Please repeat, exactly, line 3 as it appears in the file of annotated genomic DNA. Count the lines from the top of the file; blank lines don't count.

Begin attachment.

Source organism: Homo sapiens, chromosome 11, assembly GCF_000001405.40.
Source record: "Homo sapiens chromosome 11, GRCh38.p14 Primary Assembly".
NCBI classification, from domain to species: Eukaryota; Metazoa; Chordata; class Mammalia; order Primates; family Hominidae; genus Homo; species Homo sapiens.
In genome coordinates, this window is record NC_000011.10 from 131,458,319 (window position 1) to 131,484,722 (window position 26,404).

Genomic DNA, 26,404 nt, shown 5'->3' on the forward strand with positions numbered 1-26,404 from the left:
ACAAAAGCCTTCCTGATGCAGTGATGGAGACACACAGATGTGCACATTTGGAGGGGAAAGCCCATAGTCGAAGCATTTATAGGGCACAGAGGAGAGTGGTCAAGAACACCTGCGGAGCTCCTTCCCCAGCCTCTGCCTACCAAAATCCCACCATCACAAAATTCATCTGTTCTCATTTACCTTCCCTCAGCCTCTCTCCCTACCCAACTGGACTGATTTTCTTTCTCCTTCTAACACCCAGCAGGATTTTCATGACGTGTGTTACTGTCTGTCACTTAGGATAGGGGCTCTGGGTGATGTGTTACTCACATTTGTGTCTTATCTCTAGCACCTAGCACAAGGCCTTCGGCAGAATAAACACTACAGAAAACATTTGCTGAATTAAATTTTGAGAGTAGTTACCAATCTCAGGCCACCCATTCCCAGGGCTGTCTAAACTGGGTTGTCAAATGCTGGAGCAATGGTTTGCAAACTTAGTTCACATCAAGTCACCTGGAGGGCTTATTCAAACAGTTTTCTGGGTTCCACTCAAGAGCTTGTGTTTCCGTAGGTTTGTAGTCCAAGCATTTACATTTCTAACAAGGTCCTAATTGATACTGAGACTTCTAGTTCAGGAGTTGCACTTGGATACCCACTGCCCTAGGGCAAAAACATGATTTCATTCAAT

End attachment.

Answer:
NCBI classification, from domain to species: Eukaryota; Metazoa; Chordata; class Mammalia; order Primates; family Hominidae; genus Homo; species Homo sapiens.